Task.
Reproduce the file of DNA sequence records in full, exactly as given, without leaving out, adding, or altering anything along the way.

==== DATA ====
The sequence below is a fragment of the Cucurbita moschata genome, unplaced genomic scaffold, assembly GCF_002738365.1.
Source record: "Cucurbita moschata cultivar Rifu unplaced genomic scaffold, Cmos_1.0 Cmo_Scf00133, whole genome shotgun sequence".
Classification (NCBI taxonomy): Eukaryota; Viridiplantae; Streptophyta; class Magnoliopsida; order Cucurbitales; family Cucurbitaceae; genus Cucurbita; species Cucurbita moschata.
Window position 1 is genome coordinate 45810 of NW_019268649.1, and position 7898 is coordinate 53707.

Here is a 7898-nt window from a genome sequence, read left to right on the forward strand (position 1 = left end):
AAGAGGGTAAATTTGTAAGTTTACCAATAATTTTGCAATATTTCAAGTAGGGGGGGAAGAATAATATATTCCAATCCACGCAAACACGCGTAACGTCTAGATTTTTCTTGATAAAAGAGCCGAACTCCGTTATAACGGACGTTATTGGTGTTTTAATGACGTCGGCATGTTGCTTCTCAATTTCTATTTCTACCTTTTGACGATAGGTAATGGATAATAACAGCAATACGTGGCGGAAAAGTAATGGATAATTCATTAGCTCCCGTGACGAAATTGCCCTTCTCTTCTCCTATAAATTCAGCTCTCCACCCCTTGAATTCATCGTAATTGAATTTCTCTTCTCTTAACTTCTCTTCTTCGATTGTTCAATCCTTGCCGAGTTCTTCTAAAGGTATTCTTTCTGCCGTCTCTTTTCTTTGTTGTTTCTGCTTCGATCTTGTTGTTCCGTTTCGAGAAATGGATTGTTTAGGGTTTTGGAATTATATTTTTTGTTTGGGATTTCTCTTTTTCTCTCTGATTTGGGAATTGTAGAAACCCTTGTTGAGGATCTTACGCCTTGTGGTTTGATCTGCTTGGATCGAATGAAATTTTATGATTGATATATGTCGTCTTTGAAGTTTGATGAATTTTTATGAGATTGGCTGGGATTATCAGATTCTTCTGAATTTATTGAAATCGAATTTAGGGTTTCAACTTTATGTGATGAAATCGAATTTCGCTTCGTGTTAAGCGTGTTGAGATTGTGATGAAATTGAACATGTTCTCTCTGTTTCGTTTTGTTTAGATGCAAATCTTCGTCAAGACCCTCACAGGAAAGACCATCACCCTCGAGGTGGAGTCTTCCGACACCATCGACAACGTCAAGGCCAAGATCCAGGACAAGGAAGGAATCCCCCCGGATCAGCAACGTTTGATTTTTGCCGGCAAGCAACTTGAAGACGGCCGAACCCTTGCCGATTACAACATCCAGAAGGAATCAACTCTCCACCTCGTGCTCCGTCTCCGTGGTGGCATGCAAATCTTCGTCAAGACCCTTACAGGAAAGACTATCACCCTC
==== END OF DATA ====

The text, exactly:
The sequence below is a fragment of the Cucurbita moschata genome, unplaced genomic scaffold, assembly GCF_002738365.1.
Source record: "Cucurbita moschata cultivar Rifu unplaced genomic scaffold, Cmos_1.0 Cmo_Scf00133, whole genome shotgun sequence".
Classification (NCBI taxonomy): Eukaryota; Viridiplantae; Streptophyta; class Magnoliopsida; order Cucurbitales; family Cucurbitaceae; genus Cucurbita; species Cucurbita moschata.
Window position 1 is genome coordinate 45810 of NW_019268649.1, and position 7898 is coordinate 53707.

Here is a 7898-nt window from a genome sequence, read left to right on the forward strand (position 1 = left end):
AAGAGGGTAAATTTGTAAGTTTACCAATAATTTTGCAATATTTCAAGTAGGGGGGGAAGAATAATATATTCCAATCCACGCAAACACGCGTAACGTCTAGATTTTTCTTGATAAAAGAGCCGAACTCCGTTATAACGGACGTTATTGGTGTTTTAATGACGTCGGCATGTTGCTTCTCAATTTCTATTTCTACCTTTTGACGATAGGTAATGGATAATAACAGCAATACGTGGCGGAAAAGTAATGGATAATTCATTAGCTCCCGTGACGAAATTGCCCTTCTCTTCTCCTATAAATTCAGCTCTCCACCCCTTGAATTCATCGTAATTGAATTTCTCTTCTCTTAACTTCTCTTCTTCGATTGTTCAATCCTTGCCGAGTTCTTCTAAAGGTATTCTTTCTGCCGTCTCTTTTCTTTGTTGTTTCTGCTTCGATCTTGTTGTTCCGTTTCGAGAAATGGATTGTTTAGGGTTTTGGAATTATATTTTTTGTTTGGGATTTCTCTTTTTCTCTCTGATTTGGGAATTGTAGAAACCCTTGTTGAGGATCTTACGCCTTGTGGTTTGATCTGCTTGGATCGAATGAAATTTTATGATTGATATATGTCGTCTTTGAAGTTTGATGAATTTTTATGAGATTGGCTGGGATTATCAGATTCTTCTGAATTTATTGAAATCGAATTTAGGGTTTCAACTTTATGTGATGAAATCGAATTTCGCTTCGTGTTAAGCGTGTTGAGATTGTGATGAAATTGAACATGTTCTCTCTGTTTCGTTTTGTTTAGATGCAAATCTTCGTCAAGACCCTCACAGGAAAGACCATCACCCTCGAGGTGGAGTCTTCCGACACCATCGACAACGTCAAGGCCAAGATCCAGGACAAGGAAGGAATCCCCCCGGATCAGCAACGTTTGATTTTTGCCGGCAAGCAACTTGAAGACGGCCGAACCCTTGCCGATTACAACATCCAGAAGGAATCAACTCTCCACCTCGTGCTCCGTCTCCGTGGTGGCATGCAAATCTTCGTCAAGACCCTTACAGGAAAGACTATCACCCTC